Asteroid 1998 QE2 passed within 3.2 million miles of Earth, and as predicted, continued on its way. The asteroid, nearly two miles in diameter, came complete with its own tiny moon in orbit around it. While this one was not a danger to Earth, should an object as large actually hit our planet, the devastation would bring mankind and probably all other animals, if not most life, to an end.
Could this actually happen? Odds are, one day it probably will, but that day might not be soon. This is because the configuration of our solar system makes such events extremely rare. This is because the massive gravity of the outlying gas giants, especially Jupiter, operate as a sort of cosmic vacuum cleaner, sucking rocks and debris safely into their own gravity wells instead of allowing them to wander in among the vulnerable inner planets.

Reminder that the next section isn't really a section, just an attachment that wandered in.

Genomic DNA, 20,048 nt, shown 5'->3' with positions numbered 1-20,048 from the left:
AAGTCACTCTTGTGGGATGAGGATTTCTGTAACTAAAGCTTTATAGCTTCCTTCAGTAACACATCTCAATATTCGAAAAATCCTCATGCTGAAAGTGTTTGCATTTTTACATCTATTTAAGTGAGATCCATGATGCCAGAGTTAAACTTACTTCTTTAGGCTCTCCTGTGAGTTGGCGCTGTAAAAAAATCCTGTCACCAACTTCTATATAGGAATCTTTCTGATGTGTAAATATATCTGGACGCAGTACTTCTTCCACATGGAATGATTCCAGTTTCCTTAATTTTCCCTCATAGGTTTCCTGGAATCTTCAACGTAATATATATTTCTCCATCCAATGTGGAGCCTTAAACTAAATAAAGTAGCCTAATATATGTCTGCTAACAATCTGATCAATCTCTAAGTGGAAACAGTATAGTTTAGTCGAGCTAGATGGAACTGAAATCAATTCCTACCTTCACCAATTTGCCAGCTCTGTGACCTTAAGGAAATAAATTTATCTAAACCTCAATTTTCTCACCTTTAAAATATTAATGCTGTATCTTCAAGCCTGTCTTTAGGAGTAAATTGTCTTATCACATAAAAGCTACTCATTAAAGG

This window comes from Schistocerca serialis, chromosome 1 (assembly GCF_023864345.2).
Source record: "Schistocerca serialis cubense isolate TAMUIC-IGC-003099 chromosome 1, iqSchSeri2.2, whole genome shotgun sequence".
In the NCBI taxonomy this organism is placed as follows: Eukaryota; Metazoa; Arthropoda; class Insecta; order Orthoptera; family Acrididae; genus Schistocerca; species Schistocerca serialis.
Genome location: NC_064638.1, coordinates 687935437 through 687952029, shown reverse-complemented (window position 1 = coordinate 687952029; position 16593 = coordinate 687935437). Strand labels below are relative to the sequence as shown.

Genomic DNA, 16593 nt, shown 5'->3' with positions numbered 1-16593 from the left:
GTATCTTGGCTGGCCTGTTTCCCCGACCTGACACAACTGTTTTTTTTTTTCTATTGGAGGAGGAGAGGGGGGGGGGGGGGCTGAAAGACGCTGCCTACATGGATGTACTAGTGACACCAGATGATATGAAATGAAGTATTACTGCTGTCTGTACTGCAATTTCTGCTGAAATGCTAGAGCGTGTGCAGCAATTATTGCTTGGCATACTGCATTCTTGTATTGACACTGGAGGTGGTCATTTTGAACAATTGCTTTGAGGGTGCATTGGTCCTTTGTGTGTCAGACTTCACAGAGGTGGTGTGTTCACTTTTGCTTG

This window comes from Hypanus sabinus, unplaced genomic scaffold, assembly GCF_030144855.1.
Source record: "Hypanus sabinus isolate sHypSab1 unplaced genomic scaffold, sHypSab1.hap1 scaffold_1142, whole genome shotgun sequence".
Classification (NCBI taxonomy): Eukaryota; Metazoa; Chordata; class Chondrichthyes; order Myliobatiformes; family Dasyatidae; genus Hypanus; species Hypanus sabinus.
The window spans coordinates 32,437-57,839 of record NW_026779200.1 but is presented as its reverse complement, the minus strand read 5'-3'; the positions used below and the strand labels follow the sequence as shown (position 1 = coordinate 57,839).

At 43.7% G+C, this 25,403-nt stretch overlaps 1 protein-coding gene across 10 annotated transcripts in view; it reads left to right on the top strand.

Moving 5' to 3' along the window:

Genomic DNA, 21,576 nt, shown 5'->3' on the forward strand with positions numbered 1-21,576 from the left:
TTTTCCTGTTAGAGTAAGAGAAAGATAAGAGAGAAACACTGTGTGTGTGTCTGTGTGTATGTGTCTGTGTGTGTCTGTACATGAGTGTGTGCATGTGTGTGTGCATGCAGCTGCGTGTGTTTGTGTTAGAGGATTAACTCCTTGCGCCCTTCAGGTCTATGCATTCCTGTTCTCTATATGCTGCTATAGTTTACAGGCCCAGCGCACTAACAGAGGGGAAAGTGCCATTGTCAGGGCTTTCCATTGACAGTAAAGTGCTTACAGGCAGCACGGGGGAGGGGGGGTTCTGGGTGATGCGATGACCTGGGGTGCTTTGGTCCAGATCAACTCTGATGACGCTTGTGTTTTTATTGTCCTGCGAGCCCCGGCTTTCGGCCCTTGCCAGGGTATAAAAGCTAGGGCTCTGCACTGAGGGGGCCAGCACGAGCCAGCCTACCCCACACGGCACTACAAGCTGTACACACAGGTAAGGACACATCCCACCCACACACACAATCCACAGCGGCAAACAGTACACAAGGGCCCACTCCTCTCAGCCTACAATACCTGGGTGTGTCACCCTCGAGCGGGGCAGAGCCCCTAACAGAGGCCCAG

1998 QE2 was an exception, and is by far the largest such object in years to pass within a few million miles of Earth.
Had it been aiming at us, could we have prevented it from hitting our planet? Right now, the answer is no. To give us time to prepare countermeasures, asteroids need to be detected long before they strike Earth. Because so many of them are made of metal that tends to be dark in color, they are extremely difficult for astronomers to see. So far, scientists at the Near Earth Object Tracking Program have counted more than 9,000 near-Earth asteroids, but none that we know for certain are destined to hit the planet. Another 800 or so are found each year.
The image is a Goldstone radar image of 1998 QE2 showing the object’s moon as a bright spark near the larger body itself.
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